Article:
FAQ’s on Lumbar discogram
A lumbar discogram, also called lumbar discography, is an outpatient diagnostic procedure used to evaluate patients who have not responded to non-invasive back treatments in the treatment of chronic back pain caused by intervertebral discs.
What is a lumbar discogram?
The lumbar discogram procedure involves the placement of needles through the skin, until
they touch the spinal disc (two to four discs are usually studied at a time), and then pressurizing the disc by injecting fluid in to it. This is in order to determine if nothing is felt, if pressure is felt, or if pain is felt. It is recommended for patients with chronic severe low back pain, or with abnormal space between their vertebrae from an injury or congenital effect.
What is a lumbar discogram it for?
The test is designed to determine which intervertebral discs of the spine are producing pain. It is a diagnostic procedure that does not cure the pain, but helps the physician detect which disc is causing your back pain. It can assist in the eventual treatment of back pain, leg pain, groin pain, and hip pain. Following the procedure, the patient should not expect immediate pain relief. In fact, some increase in pain is typical.
How is a lumbar discogram performed?
For this surgical procedure, the patient is placed lying face down on their stomach. A local anesthetic is applied by the physician to the skin, around the area to be studied. A guide needle is placed against the outer rim of the disc (the annulus), and a smaller needle is put through this guide needle, right in to the core of the disc. A radio-opaque dye is injected in to the area, to allow the procedure to be guided by X-ray.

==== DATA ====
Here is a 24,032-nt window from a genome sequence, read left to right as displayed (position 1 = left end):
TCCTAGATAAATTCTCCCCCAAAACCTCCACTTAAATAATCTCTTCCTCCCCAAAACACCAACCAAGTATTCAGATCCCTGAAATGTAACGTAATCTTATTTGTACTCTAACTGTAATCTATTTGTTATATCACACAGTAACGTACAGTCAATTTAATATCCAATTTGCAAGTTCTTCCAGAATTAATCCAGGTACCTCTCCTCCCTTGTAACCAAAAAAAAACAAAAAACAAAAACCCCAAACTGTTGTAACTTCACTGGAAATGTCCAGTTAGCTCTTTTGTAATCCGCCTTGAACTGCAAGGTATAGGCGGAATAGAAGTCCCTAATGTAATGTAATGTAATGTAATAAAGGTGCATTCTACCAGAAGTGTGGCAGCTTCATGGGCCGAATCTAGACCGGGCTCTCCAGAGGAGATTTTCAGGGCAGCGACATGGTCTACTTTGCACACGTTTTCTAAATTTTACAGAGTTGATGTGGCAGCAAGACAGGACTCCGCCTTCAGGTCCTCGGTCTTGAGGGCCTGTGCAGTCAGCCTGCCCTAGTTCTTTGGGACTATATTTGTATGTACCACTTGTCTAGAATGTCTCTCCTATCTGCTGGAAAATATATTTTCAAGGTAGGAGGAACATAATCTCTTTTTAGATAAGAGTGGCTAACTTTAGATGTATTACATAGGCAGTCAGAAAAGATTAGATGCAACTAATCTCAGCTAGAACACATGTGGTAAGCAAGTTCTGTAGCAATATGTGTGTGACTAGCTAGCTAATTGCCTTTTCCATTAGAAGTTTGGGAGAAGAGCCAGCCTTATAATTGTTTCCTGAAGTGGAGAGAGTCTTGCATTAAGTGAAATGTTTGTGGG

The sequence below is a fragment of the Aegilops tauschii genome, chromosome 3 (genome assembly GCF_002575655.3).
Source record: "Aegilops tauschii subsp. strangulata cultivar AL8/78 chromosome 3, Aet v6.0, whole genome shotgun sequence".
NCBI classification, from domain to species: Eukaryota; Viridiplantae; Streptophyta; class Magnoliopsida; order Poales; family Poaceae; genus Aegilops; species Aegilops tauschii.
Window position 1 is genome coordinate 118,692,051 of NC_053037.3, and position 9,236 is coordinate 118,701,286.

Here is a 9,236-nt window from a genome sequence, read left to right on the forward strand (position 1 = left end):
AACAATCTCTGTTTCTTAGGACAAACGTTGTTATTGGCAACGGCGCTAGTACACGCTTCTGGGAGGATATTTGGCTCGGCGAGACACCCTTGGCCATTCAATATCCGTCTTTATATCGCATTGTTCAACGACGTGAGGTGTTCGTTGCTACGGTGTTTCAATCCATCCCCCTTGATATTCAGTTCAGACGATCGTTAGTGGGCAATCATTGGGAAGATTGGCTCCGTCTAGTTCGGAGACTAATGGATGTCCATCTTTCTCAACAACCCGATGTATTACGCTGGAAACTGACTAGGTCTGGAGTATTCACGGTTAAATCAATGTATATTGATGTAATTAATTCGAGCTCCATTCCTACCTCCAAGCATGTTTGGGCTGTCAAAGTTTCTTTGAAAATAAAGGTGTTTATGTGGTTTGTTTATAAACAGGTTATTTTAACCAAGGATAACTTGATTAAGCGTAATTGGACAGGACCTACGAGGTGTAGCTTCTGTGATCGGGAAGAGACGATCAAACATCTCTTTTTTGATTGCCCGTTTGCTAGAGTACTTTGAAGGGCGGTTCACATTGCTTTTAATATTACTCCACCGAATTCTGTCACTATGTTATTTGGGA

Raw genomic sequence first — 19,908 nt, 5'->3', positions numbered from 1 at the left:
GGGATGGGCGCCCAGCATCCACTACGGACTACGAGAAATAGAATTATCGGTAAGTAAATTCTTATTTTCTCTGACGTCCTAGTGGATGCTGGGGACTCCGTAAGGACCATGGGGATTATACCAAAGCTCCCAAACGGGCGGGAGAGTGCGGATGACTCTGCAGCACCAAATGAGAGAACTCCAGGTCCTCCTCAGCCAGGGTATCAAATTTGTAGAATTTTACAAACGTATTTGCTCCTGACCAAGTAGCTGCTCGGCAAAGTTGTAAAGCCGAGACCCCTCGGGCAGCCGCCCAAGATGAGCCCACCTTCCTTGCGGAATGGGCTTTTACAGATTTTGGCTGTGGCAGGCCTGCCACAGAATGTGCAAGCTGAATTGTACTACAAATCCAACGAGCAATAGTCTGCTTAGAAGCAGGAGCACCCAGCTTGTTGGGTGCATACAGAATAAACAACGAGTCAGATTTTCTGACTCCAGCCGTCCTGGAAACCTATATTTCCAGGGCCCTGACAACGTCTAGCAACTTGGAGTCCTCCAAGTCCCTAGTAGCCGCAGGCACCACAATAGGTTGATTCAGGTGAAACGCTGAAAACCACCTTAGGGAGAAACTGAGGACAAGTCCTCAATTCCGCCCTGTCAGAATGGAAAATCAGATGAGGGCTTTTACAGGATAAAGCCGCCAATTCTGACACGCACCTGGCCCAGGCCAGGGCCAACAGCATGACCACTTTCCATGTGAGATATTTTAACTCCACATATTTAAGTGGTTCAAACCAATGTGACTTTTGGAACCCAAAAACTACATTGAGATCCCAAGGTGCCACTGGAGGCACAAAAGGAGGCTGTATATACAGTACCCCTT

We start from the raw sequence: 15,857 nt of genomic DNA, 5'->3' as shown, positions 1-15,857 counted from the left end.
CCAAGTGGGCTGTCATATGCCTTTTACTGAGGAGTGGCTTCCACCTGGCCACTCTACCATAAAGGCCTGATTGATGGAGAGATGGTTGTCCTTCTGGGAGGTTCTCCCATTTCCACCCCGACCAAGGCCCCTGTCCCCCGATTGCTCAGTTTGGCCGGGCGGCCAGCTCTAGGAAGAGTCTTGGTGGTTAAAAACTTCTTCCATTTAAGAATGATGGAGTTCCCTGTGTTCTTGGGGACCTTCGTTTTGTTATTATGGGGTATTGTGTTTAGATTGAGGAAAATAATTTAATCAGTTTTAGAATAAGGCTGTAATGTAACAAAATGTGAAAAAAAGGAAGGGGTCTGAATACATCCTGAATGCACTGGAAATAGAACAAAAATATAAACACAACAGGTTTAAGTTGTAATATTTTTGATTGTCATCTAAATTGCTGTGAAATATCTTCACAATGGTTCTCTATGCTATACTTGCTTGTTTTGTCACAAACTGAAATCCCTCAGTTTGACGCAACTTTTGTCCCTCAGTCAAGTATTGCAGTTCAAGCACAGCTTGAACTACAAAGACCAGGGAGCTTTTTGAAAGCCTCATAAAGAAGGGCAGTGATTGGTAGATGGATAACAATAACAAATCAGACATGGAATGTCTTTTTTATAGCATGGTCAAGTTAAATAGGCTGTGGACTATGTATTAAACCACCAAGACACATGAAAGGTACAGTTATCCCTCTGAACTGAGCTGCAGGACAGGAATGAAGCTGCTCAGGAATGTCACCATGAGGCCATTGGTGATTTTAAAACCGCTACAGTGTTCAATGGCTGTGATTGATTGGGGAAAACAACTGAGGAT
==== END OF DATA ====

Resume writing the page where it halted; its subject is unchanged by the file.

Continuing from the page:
The physician then checks the X-ray to see if any of the dye has leaked out of the disc. The pressure in each disc is measured, and the patient’s response will determine if any of the pain symptoms are replicated by the procedure. Fluoroscopic images are then taken, and the needles are removed from the spine. Typically a CT scan will be performed after the procedure to examine the spread of the dye in greater detail, to determine the shape and structure of the spinal discs, and to check for any damage to the outer section of the discs.
How long does a lumbar discogram last?
The procedure usually lasts less than an hour, most typically between 30 and 45 minutes. Moderate increases in back pain are experienced by most patients; however this will abate within one or two days. Pain from the needles themselves may remain for upwards of seven days. Medication or an ice pack can be used to relieve this pain.
What are the risks with a lumbar discogram?
Because a lumbar discogram is an invasive technique, there is always a slight risk of infection. This is especially difficult to treat when it occurs in a spinal disc. As the equipment is sterilized for this procedure, the chance of this occurring is small. There is also a slim chance of nerve root damage and spinal headache. With modern discography techniques the risk is very small. As with any procedure involving anesthetics or X-ray dyes, the patient may have an allergic reaction.
Use of the lumbar discogram procedure is effective in assessing disc abnormalities, evaluating severe spinal-related pain, and assessment before spinal fusion or disc herniation surgeries. With an experienced and highly skilled medical professional who applies modern discography techniques, these risks and complications are very rare, studies show.